Very nice! I especially like the different shades of rust on the side of the locomotive's cab. Also the hinges and "peeling paint" effect at the front of the engine are very convincing. For future reference, most weathering occurs on the roofs of equipment, since they get rain wet, and the sun dried, over and over. Another area to rust and dirt up quite heavily is the trucks, wheels and under-body details like fuel tanks, boxes etc. They are constantly bombarded by ballast dust and it's "sandblasting" effect on them. By law, wheels can't be painted, and they are usually a solid dark rust color overlaid with dirt. Diesel fuel and lubricating oil leaks can also sometimes be seen down at the bottom area.
Track also looks much better when painted. The rails can be a flat, dark gray color, or solid orange rust on a seldom used siding. Often it's a combination of colors, like the turnout rails in the photos below.
I see you are using Atlas code 80 N-scale track. That track is made with several very unrealistic features, rails way too big, ties to short and too far apart, giant spike detail, etc. Painting, and ballasting, can do a lot to help the appearance of this track. A simple overall spray from a "rattle can" of Rustolem, or Krylon brown primer is an excellent start. Keep the can at least 18" away and use several light passes from different directions. Let each pass dry before making another one. Spray cans put out a lot of pain in a hurry! Too much paint can spoil the looks of your track.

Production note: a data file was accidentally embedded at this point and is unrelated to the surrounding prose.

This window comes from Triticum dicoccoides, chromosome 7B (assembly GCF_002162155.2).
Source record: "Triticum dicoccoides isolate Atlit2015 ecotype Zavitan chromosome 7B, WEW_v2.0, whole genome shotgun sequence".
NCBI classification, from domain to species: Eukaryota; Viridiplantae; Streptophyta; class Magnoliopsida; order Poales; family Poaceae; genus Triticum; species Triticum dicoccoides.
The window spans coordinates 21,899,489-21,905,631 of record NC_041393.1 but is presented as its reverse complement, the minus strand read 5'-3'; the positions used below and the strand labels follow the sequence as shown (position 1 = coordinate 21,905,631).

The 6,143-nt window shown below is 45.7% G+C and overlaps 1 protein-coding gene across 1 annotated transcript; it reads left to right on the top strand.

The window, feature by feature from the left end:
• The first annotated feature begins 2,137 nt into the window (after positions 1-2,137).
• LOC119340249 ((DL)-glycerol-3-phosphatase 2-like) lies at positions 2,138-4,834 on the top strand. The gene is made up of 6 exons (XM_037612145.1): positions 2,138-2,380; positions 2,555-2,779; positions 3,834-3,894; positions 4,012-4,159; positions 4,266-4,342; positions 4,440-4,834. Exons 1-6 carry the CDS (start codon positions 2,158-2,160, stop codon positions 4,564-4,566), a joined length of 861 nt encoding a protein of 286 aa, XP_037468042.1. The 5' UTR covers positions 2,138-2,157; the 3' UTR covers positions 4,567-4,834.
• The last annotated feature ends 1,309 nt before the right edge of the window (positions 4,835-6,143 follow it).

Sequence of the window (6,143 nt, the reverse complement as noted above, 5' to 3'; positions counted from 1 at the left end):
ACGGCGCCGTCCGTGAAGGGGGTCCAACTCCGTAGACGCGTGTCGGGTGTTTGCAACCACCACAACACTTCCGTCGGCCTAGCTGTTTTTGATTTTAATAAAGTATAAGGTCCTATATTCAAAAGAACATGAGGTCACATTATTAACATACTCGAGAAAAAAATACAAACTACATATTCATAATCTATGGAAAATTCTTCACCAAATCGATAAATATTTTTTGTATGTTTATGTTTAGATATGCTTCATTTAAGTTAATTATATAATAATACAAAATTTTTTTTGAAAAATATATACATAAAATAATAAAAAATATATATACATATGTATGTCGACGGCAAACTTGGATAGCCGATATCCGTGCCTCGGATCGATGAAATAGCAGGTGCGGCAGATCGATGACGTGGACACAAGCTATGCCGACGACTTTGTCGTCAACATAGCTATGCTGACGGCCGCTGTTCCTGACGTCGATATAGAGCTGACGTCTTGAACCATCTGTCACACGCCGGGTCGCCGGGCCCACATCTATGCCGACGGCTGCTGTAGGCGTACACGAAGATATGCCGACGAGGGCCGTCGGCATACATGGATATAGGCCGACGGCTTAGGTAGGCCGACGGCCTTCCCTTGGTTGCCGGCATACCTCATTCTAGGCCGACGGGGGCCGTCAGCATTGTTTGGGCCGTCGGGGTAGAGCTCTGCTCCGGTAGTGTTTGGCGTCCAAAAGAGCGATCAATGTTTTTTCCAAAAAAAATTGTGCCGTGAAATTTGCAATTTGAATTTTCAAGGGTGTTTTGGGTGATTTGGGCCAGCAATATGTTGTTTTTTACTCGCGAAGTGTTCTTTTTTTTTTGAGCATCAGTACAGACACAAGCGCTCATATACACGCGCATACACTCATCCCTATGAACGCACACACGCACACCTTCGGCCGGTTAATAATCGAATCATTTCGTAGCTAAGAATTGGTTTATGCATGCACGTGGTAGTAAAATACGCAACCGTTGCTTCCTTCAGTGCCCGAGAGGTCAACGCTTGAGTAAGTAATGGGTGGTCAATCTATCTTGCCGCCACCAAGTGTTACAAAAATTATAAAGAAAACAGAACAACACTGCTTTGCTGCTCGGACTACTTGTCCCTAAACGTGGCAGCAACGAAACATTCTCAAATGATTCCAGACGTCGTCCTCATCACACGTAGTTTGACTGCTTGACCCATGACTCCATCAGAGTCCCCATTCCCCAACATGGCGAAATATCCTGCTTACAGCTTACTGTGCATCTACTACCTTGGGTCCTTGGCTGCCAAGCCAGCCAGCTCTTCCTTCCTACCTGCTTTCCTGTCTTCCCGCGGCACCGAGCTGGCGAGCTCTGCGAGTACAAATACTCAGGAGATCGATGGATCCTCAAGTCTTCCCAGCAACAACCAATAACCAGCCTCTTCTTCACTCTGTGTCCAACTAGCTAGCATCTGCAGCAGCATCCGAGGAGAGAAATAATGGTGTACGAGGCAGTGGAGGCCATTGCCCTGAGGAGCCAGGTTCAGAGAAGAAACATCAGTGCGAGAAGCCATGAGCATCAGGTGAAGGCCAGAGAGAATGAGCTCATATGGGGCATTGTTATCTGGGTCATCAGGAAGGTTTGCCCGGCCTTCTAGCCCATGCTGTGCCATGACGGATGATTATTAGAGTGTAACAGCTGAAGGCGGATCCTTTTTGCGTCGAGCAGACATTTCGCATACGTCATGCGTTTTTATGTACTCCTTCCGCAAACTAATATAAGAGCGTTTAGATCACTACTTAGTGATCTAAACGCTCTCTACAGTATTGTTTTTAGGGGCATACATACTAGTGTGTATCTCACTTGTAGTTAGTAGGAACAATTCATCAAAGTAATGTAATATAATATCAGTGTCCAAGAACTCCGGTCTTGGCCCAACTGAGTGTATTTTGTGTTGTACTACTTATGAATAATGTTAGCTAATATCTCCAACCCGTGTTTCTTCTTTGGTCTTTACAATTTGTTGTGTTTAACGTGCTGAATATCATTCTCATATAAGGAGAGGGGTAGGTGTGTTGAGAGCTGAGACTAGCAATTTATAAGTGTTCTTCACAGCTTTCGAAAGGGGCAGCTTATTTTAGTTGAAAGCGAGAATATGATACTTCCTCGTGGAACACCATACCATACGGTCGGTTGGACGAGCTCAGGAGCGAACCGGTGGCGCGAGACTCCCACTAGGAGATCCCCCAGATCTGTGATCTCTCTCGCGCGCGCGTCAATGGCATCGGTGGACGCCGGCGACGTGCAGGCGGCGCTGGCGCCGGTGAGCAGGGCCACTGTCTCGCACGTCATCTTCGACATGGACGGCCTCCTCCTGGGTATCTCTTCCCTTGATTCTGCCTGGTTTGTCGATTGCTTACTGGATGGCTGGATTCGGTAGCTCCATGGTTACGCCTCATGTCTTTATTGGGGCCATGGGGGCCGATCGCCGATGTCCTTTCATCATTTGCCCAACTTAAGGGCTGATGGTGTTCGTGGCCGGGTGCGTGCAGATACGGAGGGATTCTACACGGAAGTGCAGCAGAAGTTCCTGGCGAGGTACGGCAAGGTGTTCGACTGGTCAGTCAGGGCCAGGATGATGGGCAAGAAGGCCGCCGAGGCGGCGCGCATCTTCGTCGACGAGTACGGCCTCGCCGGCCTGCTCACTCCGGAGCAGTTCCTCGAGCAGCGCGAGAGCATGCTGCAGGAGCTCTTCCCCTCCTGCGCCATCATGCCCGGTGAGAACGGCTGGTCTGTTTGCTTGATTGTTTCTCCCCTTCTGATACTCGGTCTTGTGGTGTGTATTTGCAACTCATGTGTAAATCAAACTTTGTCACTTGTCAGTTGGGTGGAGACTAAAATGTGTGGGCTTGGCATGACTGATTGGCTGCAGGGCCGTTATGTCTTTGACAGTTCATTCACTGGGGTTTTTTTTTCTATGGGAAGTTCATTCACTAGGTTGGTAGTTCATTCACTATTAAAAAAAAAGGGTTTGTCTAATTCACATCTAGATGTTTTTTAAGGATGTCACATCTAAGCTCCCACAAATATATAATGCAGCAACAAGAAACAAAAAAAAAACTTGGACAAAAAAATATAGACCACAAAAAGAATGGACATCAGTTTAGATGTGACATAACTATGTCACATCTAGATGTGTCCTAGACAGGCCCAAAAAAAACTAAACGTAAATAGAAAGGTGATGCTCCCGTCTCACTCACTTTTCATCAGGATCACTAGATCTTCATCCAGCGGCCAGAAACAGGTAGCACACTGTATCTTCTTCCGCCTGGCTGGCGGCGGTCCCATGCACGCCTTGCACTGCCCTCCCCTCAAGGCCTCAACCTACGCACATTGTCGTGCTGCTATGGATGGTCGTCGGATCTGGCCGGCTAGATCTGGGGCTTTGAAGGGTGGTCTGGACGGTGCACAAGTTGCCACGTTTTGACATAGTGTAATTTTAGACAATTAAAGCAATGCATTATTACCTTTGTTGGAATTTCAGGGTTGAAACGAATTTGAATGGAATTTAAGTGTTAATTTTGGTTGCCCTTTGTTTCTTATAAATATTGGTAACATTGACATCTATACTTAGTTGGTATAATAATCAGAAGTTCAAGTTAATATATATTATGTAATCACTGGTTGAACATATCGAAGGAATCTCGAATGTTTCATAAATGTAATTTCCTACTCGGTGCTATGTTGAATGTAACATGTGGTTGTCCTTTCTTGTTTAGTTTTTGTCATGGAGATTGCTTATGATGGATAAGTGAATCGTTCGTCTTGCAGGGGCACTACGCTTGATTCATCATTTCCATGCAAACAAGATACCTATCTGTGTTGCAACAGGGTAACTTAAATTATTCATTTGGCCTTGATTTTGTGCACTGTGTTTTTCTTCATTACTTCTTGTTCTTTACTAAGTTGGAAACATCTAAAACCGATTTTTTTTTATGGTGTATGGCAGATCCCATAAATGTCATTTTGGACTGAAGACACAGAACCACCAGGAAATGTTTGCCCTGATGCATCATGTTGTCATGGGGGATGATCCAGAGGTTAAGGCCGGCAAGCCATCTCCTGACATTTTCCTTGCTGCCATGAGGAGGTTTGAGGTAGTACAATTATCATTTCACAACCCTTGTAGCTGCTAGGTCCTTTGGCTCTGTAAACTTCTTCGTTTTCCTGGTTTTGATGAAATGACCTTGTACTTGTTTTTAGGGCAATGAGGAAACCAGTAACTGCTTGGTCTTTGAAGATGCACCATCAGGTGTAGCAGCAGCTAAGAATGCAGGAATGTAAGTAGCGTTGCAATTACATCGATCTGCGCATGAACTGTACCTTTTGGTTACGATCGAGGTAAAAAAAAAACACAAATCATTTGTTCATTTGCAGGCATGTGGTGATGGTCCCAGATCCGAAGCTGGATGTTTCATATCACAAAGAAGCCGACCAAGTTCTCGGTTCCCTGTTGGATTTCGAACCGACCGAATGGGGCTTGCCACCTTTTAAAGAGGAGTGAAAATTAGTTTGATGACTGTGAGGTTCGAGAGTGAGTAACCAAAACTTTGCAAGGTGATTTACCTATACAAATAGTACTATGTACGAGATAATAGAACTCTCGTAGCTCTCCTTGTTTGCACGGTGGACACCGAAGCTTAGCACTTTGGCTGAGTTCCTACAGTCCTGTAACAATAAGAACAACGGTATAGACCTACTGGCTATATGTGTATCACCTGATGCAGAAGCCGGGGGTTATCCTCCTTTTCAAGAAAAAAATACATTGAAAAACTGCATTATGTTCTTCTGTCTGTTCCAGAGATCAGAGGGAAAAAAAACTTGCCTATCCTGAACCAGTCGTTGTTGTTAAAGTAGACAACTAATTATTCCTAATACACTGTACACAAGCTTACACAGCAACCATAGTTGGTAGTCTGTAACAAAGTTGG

Atlas makes a code 55 track that looks considerably better than their code 80 track does. However, the most realistic-looking flex track available by far, is Micro Engineering's. I use Micro Engineering N-scale, code 55 flex track. The tie size & spacing, smaller spike detail and wood grain of the ties, all make this track look very much like the real thing.
You might consider adding more rust to the rail box car. Those cars are pretty old, and most have plenty of rust. I'm not sure what you mean by, "but I have to sand the black paint off it first." It's not necessary to remove any of the original paint from a model in order to weather it. Most weathering materials, including my favorite, chalk, can be applied right over the original paint.
Hi Traction Fan, and thank you for the useful tips , I am fairly new to modelling trains and weathering. Your track looks great and well used ha ha . "As for the sand the black paint off" I was referring to the black hood of the switcher, as the rust color doesn't seem to show up well on a dark black back ground. I will work on the trucks and under body next .
I got a bottle of mud that im eager to try.